It’s July 2016 and Khadija has arrived in a “temporary accommodation site” in Epirus where she is sharing a room with seven people and her shower with sixteen people. They are almost all strangers to her and they come from countries other than her own – including from Iraq and Afghanistan. Yet she lives in close proximity to them – a proximity she is not accustomed to.
Sharing accommodation with strange men puts significant restrictions on Khadija’s behaviour and on what she wears. She feels compelled to dress more modestly but has no appropriate summer clothing and despite temperatures of 35 degrees, she continues to wear her winter clothing in which she travelled from Syria.
Yet, despite difficult living conditions inside her tent, Khadija has limited movement outside of it. Public spaces are male dominated and when her friends participate in these spaces they often experience violence - including sexual harassment - or a threat to their reputation.
Living in close quarters with other men means that women’s movement and behaviour is closely scrutinised and if their reputation is perceived of being at risk it can damage the family’s honour. Khadija has male relatives who have used coercion and violence to safeguard it, and now she takes precautions by reducing her movement outside of her tent.
Khadija feels alone because of her reduced access to public spaces. Her isolation also means she lacks vital information which is predominantly being shared through word of mouth. She has limited access to service providers who are mostly engaging in public spaces from which she is absent. Her specific vulnerabilities - including the fact that she is pregnant - are therefore not being identified and she is not being referred to the relevant services.
However, there is a very simple and cheap solution to her isolation, her inability to access information and to reach necessary services. Women and Girls Safe Spaces (WGSS), also known as Female Friendly Spaces are being established in the temporary accommodation sites in Epirus by Oxfam in partnership with Lighthouse Relief and with the support of the European Commission's Humanitarian Aid and Civil Protection department (ECHO).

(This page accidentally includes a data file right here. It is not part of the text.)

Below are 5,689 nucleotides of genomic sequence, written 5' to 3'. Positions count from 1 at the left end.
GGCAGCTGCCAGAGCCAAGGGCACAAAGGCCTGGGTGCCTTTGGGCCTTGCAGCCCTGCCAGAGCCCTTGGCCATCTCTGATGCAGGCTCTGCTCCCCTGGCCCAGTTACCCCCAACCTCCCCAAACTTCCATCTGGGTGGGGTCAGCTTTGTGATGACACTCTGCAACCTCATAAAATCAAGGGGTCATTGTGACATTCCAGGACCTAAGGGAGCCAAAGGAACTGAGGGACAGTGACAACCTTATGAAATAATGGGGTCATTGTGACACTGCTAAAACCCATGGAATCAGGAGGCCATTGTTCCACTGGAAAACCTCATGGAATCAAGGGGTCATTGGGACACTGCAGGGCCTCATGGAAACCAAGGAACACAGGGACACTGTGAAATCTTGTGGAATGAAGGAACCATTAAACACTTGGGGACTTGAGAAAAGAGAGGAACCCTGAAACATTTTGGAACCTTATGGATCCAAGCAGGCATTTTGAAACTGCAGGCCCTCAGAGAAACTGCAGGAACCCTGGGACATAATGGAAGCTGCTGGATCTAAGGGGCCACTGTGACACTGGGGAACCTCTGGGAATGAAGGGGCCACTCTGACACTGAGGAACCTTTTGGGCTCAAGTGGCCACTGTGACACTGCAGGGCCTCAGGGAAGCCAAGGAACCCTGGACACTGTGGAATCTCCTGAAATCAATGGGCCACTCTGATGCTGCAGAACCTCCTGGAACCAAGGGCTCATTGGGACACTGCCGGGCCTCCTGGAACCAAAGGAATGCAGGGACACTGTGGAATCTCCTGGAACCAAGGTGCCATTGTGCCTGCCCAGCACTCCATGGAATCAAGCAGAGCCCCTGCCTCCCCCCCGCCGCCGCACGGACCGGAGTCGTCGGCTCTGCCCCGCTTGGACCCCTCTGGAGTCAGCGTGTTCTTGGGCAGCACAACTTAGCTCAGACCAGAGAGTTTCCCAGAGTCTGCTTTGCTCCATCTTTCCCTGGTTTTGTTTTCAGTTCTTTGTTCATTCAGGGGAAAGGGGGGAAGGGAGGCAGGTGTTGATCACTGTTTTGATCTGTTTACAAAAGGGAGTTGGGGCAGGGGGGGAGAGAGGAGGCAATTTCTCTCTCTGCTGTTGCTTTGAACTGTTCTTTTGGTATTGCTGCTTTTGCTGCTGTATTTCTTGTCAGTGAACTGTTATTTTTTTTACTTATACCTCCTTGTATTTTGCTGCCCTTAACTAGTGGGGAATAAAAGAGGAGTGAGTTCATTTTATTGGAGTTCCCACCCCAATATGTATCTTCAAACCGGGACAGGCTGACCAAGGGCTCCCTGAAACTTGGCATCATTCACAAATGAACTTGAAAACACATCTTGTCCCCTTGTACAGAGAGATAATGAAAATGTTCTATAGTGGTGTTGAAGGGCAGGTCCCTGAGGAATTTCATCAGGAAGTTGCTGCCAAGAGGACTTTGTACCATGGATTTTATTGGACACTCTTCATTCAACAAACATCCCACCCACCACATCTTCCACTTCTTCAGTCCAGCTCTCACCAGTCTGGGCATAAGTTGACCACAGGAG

The communities are overwhelmingly positive about them. As one of Khadija’s friends said, “I like the space because it is a peaceful place, and women can interact freely and relax without fear or anxiety. It is a peaceful place.”
Safe spaces allow women and girls of all nationalities to feel comfortable and safe during daylight hours. This coming together of diverse women and girls helps build social cohesion between and within nationalities. Moreover, the space is a Trojan horse that allows for so many additional benefits to the real and perceived sense of safety.
In the space, Khadija accesses information from other women and from decision makers and service providers who are invited into the space. It also enables survivors of gender based violence (including rape and domestic violence) to be identified confidentially and referred for appropriate services, and since the space serves multiple purposes, women who seek services following an incident of violence are not stigmatized for doing so.
It takes only a few weeks until Khadija starts using the safe space and in no time her and her friends request, design and sometimes facilitate activities for the community. This helps relieve Khadija’s boredom and develop her skills, capacities, confidence, and resilience. In Epirus, the activities which have taken place for women and girls have included exercise classes, computer classes, CV writing, language classes, and a seamstress shop.
Recognising the need for a sense of normality, a hairdressing and beauty salon is sometimes made available inside the space to increase women’s self-esteem and increase their morale.
A women and girls safe space is an approach which is starting to gain traction in humanitarian responses across the world as it recognises the unique needs and challenges of women and girls and helps address them by creating a safe environment free from harm, prejudice and judgement, the absence of which is a radical change in many women’s lives.
Oxfam’s program in Epirus, including the creation of WGSS, is funded by the European Commission's Humanitarian Aid and Civil Protection department (ECHO).
What you can do now
This entry posted by Nina Gora, Gender Lead, Oxfam in Greece, on 19 December 2016.
Photos, credit Oxfam:
- Temporary accommodation site for migrants, in Epirus. Photo: Oxfam
- Camp residents accessing clean water.
- Safe spaces allow women and girls of all nationalities to feel comfortable and safe during daylight hours.